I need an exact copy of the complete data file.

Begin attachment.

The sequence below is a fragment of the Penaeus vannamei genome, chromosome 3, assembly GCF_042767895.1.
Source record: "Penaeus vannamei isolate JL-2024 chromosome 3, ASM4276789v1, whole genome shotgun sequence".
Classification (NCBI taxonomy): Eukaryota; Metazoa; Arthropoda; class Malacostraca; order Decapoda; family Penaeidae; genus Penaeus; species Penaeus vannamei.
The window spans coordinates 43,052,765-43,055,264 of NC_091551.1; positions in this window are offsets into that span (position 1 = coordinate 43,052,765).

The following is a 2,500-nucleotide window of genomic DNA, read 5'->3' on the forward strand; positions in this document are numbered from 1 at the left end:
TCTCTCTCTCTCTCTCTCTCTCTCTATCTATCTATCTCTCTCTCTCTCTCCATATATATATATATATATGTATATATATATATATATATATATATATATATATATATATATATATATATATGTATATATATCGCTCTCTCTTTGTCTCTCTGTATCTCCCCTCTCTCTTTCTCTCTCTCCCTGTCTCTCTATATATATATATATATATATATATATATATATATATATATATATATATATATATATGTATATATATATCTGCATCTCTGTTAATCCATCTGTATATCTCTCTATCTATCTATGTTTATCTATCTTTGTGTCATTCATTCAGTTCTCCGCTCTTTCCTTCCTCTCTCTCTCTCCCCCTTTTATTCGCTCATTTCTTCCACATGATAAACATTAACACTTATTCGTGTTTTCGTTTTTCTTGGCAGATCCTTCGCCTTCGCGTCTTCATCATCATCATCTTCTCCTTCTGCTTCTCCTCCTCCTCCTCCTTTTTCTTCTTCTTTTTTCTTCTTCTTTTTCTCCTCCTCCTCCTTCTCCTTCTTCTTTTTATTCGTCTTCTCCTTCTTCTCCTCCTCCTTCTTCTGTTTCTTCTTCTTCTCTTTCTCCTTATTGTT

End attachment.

The sequence below is a fragment of the Penaeus vannamei genome, chromosome 3, assembly GCF_042767895.1.
Source record: "Penaeus vannamei isolate JL-2024 chromosome 3, ASM4276789v1, whole genome shotgun sequence".
Classification (NCBI taxonomy): Eukaryota; Metazoa; Arthropoda; class Malacostraca; order Decapoda; family Penaeidae; genus Penaeus; species Penaeus vannamei.
The window spans coordinates 43,052,765-43,055,264 of NC_091551.1; positions in this window are offsets into that span (position 1 = coordinate 43,052,765).

The following is a 2,500-nucleotide window of genomic DNA, read 5'->3' on the forward strand; positions in this document are numbered from 1 at the left end:
TCTCTCTCTCTCTCTCTCTCTCTCTATCTATCTATCTCTCTCTCTCTCTCCATATATATATATATATATGTATATATATATATATATATATATATATATATATATATATATATATATATATGTATATATATCGCTCTCTCTTTGTCTCTCTGTATCTCCCCTCTCTCTTTCTCTCTCTCCCTGTCTCTCTATATATATATATATATATATATATATATATATATATATATATATATATATATATATGTATATATATATCTGCATCTCTGTTAATCCATCTGTATATCTCTCTATCTATCTATGTTTATCTATCTTTGTGTCATTCATTCAGTTCTCCGCTCTTTCCTTCCTCTCTCTCTCTCCCCCTTTTATTCGCTCATTTCTTCCACATGATAAACATTAACACTTATTCGTGTTTTCGTTTTTCTTGGCAGATCCTTCGCCTTCGCGTCTTCATCATCATCATCTTCTCCTTCTGCTTCTCCTCCTCCTCCTCCTTTTTCTTCTTCTTTTTTCTTCTTCTTTTTCTCCTCCTCCTCCTTCTCCTTCTTCTTTTTATTCGTCTTCTCCTTCTTCTCCTCCTCCTTCTTCTGTTTCTTCTTCTTCTCTTTCTCCTTATTGTT